Across Continents

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French hospitality

I arrived in Etables-sur-Mer on the Brittany coast unsure as to exactly where the campsite was. Just like Troon in Scotland back in May. But this time I had much more success. Venturing forth to ask directions in the village square, I was able to order the ’gauche’s, ’droite’s and ’descende’s and find the delightful Camping l’Abri Cotier campsite.

Tim was very patient as I introduced myself in my rather dodgy French. Originally from Dorchester, he suggested things might be a bit easier in English. You sensed he’d done this before.

I was struck by the warm, friendly atmosphere – nothing was too much trouble. Over an ice cool beer that evening I mulled over my plans for the next few days. I had intended to head further east towards Dinan, resting up for a few days to take stock for the first time in quite a while. But, I thought, why leave such a pleasant location, with all the facilities I needed, for the uncertainty ahead? By the following morning I had decided to stay for a couple of days.

Tim’s wife Pierrette was curious about my expedition, having recently read an account of a French couple who walked the length of Africa. We chatted at some length over a cup of tea in the garden, enjoying the autumn sunshine. I too was curious – what had brought them here to run the campsite? We stumbled onto the topic of the remote South Atlantic island of Tristan da Cunha. Tim was surprised to find someone who’d actually been there, almost by accident as it happens.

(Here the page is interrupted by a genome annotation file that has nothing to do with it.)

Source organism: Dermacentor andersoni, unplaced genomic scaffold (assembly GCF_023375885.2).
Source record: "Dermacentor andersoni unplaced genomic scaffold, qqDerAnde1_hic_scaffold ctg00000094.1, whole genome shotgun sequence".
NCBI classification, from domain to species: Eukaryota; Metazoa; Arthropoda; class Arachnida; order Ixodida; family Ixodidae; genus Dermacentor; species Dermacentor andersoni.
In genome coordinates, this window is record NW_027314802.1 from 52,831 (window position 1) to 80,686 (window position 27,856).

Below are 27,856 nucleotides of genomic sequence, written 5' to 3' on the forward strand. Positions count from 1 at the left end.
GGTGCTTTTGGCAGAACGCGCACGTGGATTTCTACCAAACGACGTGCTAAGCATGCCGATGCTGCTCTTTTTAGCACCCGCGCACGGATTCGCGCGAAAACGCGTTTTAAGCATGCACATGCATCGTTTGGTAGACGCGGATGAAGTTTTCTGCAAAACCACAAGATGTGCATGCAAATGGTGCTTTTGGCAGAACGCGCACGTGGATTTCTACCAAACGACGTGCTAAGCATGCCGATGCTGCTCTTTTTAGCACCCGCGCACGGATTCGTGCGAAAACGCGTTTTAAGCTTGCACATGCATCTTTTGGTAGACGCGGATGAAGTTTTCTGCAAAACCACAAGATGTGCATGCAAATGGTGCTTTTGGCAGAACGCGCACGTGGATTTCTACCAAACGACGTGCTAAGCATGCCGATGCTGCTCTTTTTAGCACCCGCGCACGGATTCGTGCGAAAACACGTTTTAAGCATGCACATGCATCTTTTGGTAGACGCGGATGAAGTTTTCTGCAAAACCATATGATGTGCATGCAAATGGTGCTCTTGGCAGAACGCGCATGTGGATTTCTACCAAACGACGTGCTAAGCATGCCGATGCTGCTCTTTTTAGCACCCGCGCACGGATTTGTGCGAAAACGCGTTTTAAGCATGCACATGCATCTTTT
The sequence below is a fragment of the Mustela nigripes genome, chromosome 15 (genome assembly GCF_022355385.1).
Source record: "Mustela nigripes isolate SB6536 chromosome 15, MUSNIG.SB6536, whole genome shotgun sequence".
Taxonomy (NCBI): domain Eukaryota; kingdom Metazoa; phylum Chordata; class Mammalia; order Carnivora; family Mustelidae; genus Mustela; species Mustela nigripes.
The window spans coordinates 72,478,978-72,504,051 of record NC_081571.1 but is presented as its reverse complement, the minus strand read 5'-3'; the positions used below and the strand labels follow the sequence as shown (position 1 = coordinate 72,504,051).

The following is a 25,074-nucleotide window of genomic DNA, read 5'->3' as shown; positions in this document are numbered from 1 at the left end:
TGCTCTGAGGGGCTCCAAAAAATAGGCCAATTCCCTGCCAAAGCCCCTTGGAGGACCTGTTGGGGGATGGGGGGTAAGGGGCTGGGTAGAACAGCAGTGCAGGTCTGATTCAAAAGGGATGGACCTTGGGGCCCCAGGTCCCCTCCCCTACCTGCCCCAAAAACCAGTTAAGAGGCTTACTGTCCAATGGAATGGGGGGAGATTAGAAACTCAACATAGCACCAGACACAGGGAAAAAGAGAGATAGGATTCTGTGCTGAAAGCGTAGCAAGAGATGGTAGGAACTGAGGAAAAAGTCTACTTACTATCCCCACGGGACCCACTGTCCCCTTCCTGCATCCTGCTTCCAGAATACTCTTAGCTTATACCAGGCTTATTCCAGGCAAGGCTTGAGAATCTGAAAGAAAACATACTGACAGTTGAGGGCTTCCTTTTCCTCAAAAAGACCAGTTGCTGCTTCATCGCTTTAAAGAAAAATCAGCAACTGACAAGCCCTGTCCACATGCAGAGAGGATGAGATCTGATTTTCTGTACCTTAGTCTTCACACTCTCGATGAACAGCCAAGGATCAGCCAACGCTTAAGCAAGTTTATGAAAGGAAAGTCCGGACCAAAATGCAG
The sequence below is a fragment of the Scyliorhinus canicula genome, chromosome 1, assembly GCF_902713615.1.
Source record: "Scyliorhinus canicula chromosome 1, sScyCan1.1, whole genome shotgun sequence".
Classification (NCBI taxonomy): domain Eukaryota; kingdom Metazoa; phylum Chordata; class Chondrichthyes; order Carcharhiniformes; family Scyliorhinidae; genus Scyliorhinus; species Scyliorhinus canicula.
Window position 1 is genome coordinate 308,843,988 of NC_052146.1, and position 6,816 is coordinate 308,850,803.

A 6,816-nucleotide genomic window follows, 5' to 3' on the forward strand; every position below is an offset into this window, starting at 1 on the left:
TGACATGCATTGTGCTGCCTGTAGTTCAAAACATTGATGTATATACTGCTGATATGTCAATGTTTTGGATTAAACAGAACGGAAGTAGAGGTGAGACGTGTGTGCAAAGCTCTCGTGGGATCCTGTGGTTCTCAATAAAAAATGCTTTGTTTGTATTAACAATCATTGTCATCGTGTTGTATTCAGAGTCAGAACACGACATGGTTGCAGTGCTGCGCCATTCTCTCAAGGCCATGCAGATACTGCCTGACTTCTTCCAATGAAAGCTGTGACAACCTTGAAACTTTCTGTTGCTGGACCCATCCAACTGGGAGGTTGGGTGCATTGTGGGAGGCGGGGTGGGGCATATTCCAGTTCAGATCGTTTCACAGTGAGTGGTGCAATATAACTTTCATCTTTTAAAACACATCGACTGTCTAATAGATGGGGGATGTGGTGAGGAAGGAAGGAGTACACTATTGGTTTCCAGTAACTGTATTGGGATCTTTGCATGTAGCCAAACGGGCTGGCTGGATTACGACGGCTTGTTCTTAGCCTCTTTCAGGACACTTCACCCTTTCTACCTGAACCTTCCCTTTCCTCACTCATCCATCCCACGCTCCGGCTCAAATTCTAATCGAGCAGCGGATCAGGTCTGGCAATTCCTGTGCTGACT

I soon found I had a new neighbour. Scott was originally from Taunton, close to my own cottage, but had moved to France with his parents whilst still very young. He spoke English with a distinct Somerset accent, but not even a hint of this when speaking French. I was impressed. In earlier times, I mused, a candidate for SOE.

A quite unexpected offer of lunch from Pierrette and her mother, as I sat tapping away on the netbook in the shade, was the catalyst for expanding a little further my limited vocabulary – ’Le repas etait delicieux. Je vous remercie’ (The meal was delicious. Thank you very much).

That evening Pierrette’s mother kindly prepared me a hearty meal, typical, I was told, of the central region of France. She wanted to make sure my first impressions of France were positive, memorable ones. Having been shown such selfless hospitality there could be no doubt about that. Alas, my as yet still limited grasp of French forestalled what I am sure would have been a thoroughly fascinating discussion.

As I retired for the evening I wondered whether such a welcome for a perfect stranger would have been reciprocated back in the UK….

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